This initiative of the Pontifical Council for Promoting the New Evangelization, whose president is Archbishop Rino Fisichella, is an opportunity to demonstrate during this Year of Faith the essential link between the New Evangelization and Liturgy. The Mass is celebrated each Sunday at 10:00am at the Church of Santo Spirito in Sassia by the Council’s English language official, Fr. Geno Sylva, a priest for the diocese of Paterson, New Jersey. The 12th century Church of Santo Spirito in Sassia – translated as Holy Spirit in Saxony – stands on the site of an even older Church.
The inspiration for making Mass in English available so near to the Vatican, Fr. Sylva told ZENIT, stemmed from "a desire to offer to people who have been touched by the experience of being at the Tomb of Peter and in the presence of the Holy Father the opportunity to worship in their native language. Being welcomed at the door of a church which is not in one's native land but in one's native language helps one to experience the universality of the Church and the reality that as Catholics we are never alone. Of course, what is of greatest importance is what Pope Benedict XVI states in his Apostolic Letter opening the Year of Faith that people have ‘the opportunity to intensify the celebration of the faith in the liturgy, especially the Eucharist."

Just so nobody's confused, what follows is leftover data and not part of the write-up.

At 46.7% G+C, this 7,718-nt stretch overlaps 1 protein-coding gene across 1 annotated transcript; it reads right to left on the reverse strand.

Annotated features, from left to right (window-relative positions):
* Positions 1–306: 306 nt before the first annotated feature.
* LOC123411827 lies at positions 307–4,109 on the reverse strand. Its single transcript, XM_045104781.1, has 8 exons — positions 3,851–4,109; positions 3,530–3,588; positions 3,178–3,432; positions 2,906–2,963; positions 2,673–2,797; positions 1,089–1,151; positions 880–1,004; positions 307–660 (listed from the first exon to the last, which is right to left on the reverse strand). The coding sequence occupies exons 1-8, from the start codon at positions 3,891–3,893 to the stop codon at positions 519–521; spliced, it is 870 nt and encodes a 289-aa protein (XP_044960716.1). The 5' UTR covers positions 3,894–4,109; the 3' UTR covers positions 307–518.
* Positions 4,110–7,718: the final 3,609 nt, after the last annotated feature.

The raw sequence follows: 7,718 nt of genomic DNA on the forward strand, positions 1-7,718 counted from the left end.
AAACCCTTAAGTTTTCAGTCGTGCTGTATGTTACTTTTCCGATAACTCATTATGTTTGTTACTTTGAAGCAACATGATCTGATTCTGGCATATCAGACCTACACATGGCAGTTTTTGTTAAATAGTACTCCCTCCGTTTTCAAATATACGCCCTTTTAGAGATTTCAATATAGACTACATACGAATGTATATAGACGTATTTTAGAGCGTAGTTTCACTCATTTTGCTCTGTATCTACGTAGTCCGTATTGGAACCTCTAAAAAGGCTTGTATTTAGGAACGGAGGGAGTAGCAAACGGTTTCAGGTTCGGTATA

Although open to pilgrims of all ages, Fr. Sylva noted that there is a particularly strong attendance of young people at the Mass, with some of them involved in its organization."Giving young people here in the city the opportunity to evangelize and to serve the Church is important for it reinforces in the minds all the baptized our duty to communicate the faith and to help people come to know Jesus Christ. Furthermore, it instills a sense of hope in all present."
Fr. Sylva went on to explain that it is his hope and the hope of the Religious Sisters of Mercy of Alma, Michigan who assist each Sunday, "that English speaking pilgrims return home with a better understanding of the Church's essential mission of evangelization and a greater courage to profess the faith."
Also involved in the organization is Sr. Mary Christa, a religious Sister of Mercy of Alma, Michigan, and coordinator of the United States Bishops' Visitors Office to the Vatican. She told ZENIT that the Mass is particularly beneficial for Americans who are living in Rome, either for work or study. "The Mass provides for them a sort of community."
For English-speaking pilgrims coming to Rome for shorter periods, Sr. Mary Christa explained that "the Mass is a way of taking the whole experience of Rome, and articulating and pushing them forward. There are many graces that people experience when they come to Rome on pilgrimage. It is an opportunity to see the Church in a new way, to see its history, the art, the beauty."
Having Mass helps to put the pilgrimage experience into perspective, having someone "deliver a homily geared toward the New Evangelization, and saying to them: 'Take everything you've seen, all the graces you've experienced, and let it grow in you.'"
It was fitting that having Mass in English was chosen as an initiative for the Year of Faith, she said. "There are so many ideas that you could have for the New Evangelization, but ultimately it's Christ centered, and the Eucharist centered, and that's why this, above all, nourishes and aims at the very heart of why we are all here."